The State of the Theatre | Speech

Keynote Address

The O’Neill Playwrights Conference

You asked me to talk about the state of the theatre today.  You said I didn’t have to prepare a speech.  But I started making notes and it turned into a rant.  Well, you know, ask a writer and what do you get.  Writing.  

The state of the theatre depends very much on who you ask.  You’ve asked me, and I’ll tell you what it looks like from where I stand, but not til the end. First I want to tell you where it is from the standpoint of the young playwrights.  Then what the theatre seems to be like from the world of the producers, or the ones I know anyway, and then I’ll touch on the theatre as viewed by the critics, and then if there’s time, I’ll tell you how things look to us old timers.  

But first, I would like to talk about the world where the theatre exists now.  It is a world as different from O’Neill’s world, as O’Neill’s was from Shakespeare’s.  In fact, in terms of the theatre, I suspect that O’Neill’s world has more in common with Shakespeare’s era than with our own.  For one thing..   

Our world is a nothing but drama.  There is drama EVERYWHERE.  The techniques and tasks that used to be ours alone – for creating heroes, for destroying them, for depicting life in foreign lands, for characterizing the past, for illuminating the empty lives of men and women and children, for protesting the shallowness of institutions, for conveyingthe terror of death, and the survival of hope despite everything that would argue against it – these essential dramas are now the province of not only television and film, but documentaries, miniseries, billboards, commercials, songs, award shows, confessional shows, self-help shows, talk shows, the evening news, the all day-all night news, the little crawl running along underneath the all day news, and even our milk cartons, for God’s sake.  There is simply no escaping drama anymore.  We use it to sell things.  Beer, cigarettes, politics.

Thank God nobody is reading anymore, or I’d have to mention the saturation level that has also been reached – storywise – in magazines and newspapers, not to mention the omnipresent internet.  No wonder the theatre is at sea.  

We are drowning in drama. The tough task today is figuring out how to avoid a story not how to find one.  

This is not just the introduction to my talk.  This is really what I have to say. If the theatre is to survive or thrive or I don’t know, go on, then it has to do something that these other forms cannot do.  AND something that the audience wants.  

The reason an increasing number of Broadway shows look like theme park attractions is because people like theme parks, and so far, the networks haven’t figured out how to put a ride in the middle of the evening news.  The reality shows are getting close, though.   

Maybe we should reconsider live combat onstage. Create a play where non actors get to try to survive the evening.  Or maybe, considering how many great shows there are in Las Vegas right now, maybe we should put gaming in the lobbies. I heard Mike Nichols say that the greatest entertainment in America was now playing at the Bellagio in Las Vegas.  What does this mean.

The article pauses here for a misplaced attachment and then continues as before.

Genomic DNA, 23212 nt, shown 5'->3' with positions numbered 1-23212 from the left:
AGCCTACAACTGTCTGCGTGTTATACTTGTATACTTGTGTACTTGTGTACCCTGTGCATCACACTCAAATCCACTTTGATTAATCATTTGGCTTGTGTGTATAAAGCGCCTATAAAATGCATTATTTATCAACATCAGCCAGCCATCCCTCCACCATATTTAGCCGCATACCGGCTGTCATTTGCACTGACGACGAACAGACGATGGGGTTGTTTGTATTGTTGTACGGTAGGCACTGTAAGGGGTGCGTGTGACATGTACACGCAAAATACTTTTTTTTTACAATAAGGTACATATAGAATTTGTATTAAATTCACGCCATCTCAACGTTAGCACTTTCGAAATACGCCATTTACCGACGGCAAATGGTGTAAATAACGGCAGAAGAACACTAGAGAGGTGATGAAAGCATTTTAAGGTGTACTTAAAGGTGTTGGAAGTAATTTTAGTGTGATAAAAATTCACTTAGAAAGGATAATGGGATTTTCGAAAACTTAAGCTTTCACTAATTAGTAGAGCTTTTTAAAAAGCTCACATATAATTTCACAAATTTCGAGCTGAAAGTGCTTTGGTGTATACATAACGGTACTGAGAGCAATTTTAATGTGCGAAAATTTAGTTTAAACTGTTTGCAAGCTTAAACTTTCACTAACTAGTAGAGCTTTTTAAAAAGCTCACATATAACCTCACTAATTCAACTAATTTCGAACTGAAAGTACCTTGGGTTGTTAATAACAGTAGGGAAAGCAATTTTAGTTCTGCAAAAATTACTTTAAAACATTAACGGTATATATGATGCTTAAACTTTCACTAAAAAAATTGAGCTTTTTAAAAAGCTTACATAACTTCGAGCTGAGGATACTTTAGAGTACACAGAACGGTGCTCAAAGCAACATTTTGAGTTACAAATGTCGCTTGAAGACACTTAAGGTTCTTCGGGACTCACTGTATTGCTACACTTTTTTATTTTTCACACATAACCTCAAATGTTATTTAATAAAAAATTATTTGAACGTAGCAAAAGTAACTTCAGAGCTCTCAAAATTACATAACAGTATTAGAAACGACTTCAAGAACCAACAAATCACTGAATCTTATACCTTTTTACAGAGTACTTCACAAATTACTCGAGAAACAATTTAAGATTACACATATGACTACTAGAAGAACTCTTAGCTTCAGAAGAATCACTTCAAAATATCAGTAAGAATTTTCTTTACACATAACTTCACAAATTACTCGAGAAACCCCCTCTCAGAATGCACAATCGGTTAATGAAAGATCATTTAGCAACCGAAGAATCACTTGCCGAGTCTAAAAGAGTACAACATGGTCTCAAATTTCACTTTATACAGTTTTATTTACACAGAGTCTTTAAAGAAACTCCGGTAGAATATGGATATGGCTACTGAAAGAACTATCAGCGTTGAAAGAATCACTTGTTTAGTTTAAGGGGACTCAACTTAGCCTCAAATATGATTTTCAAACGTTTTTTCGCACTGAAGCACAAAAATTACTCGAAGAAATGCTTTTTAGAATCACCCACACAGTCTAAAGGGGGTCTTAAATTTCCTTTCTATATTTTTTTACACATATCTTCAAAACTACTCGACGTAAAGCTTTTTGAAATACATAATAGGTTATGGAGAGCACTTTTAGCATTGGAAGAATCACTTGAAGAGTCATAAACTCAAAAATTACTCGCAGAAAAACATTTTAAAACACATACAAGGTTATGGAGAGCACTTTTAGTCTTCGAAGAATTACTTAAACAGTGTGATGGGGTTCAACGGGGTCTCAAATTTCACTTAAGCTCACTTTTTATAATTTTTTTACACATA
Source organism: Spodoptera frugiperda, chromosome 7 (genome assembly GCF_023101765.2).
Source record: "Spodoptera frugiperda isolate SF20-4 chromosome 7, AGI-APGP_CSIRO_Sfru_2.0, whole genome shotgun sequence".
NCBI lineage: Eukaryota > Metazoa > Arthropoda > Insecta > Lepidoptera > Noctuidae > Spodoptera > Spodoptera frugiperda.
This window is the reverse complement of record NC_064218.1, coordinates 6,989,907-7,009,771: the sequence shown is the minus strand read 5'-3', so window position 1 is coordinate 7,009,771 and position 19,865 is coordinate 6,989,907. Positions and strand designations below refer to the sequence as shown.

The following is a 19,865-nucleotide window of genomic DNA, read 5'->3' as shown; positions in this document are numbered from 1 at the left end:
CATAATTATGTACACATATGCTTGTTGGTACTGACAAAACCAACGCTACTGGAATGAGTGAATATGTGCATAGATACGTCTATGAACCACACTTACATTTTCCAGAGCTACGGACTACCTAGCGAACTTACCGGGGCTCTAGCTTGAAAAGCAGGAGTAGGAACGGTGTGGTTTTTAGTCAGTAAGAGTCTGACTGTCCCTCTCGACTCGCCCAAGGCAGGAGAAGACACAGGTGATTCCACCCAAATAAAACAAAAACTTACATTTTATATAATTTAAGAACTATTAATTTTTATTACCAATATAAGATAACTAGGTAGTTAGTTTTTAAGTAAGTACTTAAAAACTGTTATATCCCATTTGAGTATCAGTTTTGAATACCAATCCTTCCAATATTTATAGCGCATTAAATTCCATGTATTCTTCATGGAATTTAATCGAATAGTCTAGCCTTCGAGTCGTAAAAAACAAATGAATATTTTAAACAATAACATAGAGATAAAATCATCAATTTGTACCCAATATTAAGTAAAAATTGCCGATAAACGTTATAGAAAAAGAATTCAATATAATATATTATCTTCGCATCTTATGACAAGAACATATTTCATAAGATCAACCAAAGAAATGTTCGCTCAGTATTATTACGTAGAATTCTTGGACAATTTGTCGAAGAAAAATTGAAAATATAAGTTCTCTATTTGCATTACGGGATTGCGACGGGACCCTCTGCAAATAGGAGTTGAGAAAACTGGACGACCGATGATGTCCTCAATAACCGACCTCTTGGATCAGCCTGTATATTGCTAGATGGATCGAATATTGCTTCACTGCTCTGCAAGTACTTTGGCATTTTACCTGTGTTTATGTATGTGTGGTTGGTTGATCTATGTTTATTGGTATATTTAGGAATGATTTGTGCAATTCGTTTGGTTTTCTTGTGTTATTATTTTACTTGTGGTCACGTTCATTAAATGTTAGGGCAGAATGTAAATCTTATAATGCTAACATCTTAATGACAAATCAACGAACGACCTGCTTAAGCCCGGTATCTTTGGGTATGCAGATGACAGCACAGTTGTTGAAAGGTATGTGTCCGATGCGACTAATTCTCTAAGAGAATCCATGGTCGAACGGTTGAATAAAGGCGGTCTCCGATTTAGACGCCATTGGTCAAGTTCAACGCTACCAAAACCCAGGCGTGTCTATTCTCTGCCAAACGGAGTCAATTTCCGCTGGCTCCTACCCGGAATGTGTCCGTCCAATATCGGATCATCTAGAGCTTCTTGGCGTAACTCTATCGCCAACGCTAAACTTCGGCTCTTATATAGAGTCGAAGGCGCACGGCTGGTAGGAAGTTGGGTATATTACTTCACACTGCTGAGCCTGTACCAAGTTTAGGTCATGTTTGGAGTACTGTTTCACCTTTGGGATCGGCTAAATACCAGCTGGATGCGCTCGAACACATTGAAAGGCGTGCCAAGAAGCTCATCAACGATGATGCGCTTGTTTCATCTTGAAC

Well for one thing, it means that whatever we do, we cannot assume that because there has always been theatre, there always will be.  The only thing that will always be there is what the audience wants – and if the current offerings are any example, the audience wants to see musicals made from movies they’ve already seen, musicals made from collections of songs they heard when they were kids, musicals making fun of musicals, plays by British authors, or anything with a movie star in it.   

But you say, what of all the revivals of plays.  Please.   We must not kid ourselves that people are going to see revivals of plays because of the plays.  People are going to see the stars that are cast in these plays.  It is the actors, not the writers who are the key to the contemporary theatre.  Actors are the gods of the dramatic world and they probably always were.  They are kind enough to say that the better the play, the better they look, but the sad truth is that if a new play doesn’t have a big star in it, it won’t get done in anything that approaches a commercial production. If a play doesn’t have a known actor in it, the audience assumes it wasn’t good enough to attract one, and doesn’t go.  

In this room, we probably all believe that it is writing that is the true greatness of the theatre.  But we must not forget that theatre is possible without writing at all.  You can get some Christians and some lions together in a big space and nobody has to say a word. You can forget the lions and have some guys in chariots try to kill each other and call that theatre.  And you can make money doing that too.  

But we are here today because we believe in a theatre where writers matter, where great directors and great actors all contribute to the health of a vibrant art form that records how it felt to be alive in our time.  But that is not the theatre we have today.  And the sooner we all admit what the theatre is up against, and start trying to figure out we should be doing in our little corner of that theatre, the better.  

I’d like to look at a couple of the corners of the theatrical world for some ideas about how we might survive.

First, lest you think that all the news is bad, let me say that there are some extraordinary young writers coming up.  Christopher Durang and I take four of them a year at Juilliard.  Paula Vogel takes ten a year a Brown, Donald Margulies takes some at Yale and so on.